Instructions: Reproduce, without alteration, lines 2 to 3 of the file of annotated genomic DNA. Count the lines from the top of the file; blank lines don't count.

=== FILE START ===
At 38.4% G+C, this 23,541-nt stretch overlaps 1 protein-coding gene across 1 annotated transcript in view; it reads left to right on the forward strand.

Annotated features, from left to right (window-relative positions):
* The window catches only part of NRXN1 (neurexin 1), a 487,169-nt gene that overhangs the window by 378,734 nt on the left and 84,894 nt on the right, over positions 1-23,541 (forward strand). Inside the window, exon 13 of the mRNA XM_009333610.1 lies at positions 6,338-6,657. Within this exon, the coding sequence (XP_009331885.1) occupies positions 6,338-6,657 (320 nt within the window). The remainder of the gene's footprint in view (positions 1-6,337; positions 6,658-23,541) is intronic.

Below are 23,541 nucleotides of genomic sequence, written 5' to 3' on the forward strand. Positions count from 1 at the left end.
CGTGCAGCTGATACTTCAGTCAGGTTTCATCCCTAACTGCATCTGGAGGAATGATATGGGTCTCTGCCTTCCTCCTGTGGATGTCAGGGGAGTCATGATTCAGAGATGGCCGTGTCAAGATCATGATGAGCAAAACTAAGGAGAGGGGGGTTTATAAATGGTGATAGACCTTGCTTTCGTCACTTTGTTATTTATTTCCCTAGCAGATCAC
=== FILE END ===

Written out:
Annotated features, from left to right (window-relative positions):
* The window catches only part of NRXN1 (neurexin 1), a 487,169-nt gene that overhangs the window by 378,734 nt on the left and 84,894 nt on the right, over positions 1-23,541 (forward strand). Inside the window, exon 13 of the mRNA XM_009333610.1 lies at positions 6,338-6,657. Within this exon, the coding sequence (XP_009331885.1) occupies positions 6,338-6,657 (320 nt within the window). The remainder of the gene's footprint in view (positions 1-6,337; positions 6,658-23,541) is intronic.